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About Duddingston Curling Club

There is some debate as to the exact date which the Duddingston Curling Club (formerly Society) became instituted. Some claim that because there is reference in parish records that curling was played in this area at a particular date, it does not mean the club was instituted then. In this case the present Duddingstron Curling Club in Edinburgh claims it has a genealogy dating back to 1761 as indicated on its insignia


The historical records are very clear in that this famous Society was constituted on 24th January 1795. If there is any reference to curling taking place in Duddingston earlier than that then it has to be deemed as just evidence that curling was played in the Duddingston parish as the Society did not exist then.


The Duddingston Curling Society from its own historical records inform us that the Society disappeared around 1854 to 1855, when the active members then formed a new club called "Coates Club" with a pond nearer to Edinburgh. These members however retained the Duddingston Societies minutes and its Gold medal.


The present Duddingston Curling club dates from 1894 and acknowledged this fact until as late as 1904 when for some reason it decided to claim 1795 as its date of institution in substitution for 1894 which had appeared in every annual since 1895.


The original Duddingston Curling Society had a massive influence on curling in the early years of the nineteenth century before the institution of the Grand Club. As stated above Curling had existed in the parish of Duddingston in some form before 1795 which is clear from the first minutes taken down by the society. However, it is also clear that on the 24th January 1795 a proper society was constituted with rules and regulations.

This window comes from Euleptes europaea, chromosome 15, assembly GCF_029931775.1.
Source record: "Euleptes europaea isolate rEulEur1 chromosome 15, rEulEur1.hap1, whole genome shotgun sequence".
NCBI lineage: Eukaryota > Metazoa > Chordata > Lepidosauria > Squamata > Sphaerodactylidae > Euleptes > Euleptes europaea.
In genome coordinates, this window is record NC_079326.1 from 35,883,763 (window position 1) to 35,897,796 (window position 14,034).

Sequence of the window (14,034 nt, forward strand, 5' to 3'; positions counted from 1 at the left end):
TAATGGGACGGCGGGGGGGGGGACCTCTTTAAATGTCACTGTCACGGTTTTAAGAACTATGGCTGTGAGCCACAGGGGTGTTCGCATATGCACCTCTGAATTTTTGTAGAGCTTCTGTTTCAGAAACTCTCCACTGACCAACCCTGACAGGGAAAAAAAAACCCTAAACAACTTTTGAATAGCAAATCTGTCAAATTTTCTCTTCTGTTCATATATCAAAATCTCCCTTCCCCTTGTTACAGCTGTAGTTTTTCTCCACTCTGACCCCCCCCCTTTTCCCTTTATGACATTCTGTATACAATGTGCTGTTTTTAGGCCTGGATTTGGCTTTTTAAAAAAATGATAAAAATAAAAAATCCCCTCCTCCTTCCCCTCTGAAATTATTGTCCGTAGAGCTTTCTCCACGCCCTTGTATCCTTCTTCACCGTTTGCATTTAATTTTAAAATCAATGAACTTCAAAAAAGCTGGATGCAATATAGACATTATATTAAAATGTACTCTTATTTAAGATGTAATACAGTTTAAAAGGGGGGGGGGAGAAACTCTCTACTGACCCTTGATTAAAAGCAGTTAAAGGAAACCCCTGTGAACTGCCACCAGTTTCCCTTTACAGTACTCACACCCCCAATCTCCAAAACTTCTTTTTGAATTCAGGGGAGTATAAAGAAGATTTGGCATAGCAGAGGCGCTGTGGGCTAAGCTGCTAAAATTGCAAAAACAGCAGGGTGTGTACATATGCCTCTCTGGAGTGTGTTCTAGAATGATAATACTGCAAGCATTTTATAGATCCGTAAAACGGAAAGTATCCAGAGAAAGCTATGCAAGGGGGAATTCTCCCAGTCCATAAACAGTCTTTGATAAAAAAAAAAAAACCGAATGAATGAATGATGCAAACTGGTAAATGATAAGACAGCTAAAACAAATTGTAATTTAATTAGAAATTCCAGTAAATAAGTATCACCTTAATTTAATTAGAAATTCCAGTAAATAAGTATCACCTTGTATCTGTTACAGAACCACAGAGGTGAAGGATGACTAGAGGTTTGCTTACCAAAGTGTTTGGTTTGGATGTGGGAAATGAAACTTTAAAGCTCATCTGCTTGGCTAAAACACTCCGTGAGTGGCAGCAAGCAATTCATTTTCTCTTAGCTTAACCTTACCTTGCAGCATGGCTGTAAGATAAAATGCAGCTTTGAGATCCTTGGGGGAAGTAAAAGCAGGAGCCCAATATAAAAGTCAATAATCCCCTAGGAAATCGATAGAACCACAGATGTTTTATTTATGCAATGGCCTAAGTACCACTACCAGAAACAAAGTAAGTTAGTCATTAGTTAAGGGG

The club was mainly made up from local people from the parish of Duddingston however, being so close to Edinburgh it began to attract curlers from the city. In 1800 advocate James Millar joined the society. He was one of the gentlemen on the Society's committee which, devised and promulgated the Societies rules of curling and was in fact responsible for the Latin motto adopted by the society and since reproduced on the badge:

Sic Scoti: alii non aeque felices.

Loosely translated - This is the way the Scots play: the rest of the world isn't half so lucky.


In 1802 a proposal was put forward that an insignia should be made as a badge to distinguish the members of the Society from other gentlemen and by 1803 badges had already been distributed to its members at a cost of 10 shillings and six pence each. This put Duddingston far in advance of any other curling society.


Once again in 1803 the society showed its foresight in deciding to set up a committee to devise a code of curling laws. The report produced by said committee stated that they had prepared the laws with the greatest of care taking into account what was going on in curling where it prevailed. This new code was approved on 6th January 1804 and put into print making it available to other clubs to view and take on board. This exerted considerable influence throughout Scotand in the way the game was to be played


One such club to take on board these laws was Lochmaben where in 1829 they decided to incorporate the Dudingston rules with their own. This lead to the first rules from the Grand Caladonian Club being based on the Lochmaben/Duddingston rules.


Over the years Dudingston Curling club has had to change with the times and become a 21st century club. ladies and gentlemen enjoy equal rights with about 50% split between ladies and gentlemen in the club. In fact in 2009 the voted president of Duddingston Curling club was a lady, along with the clubs vice president.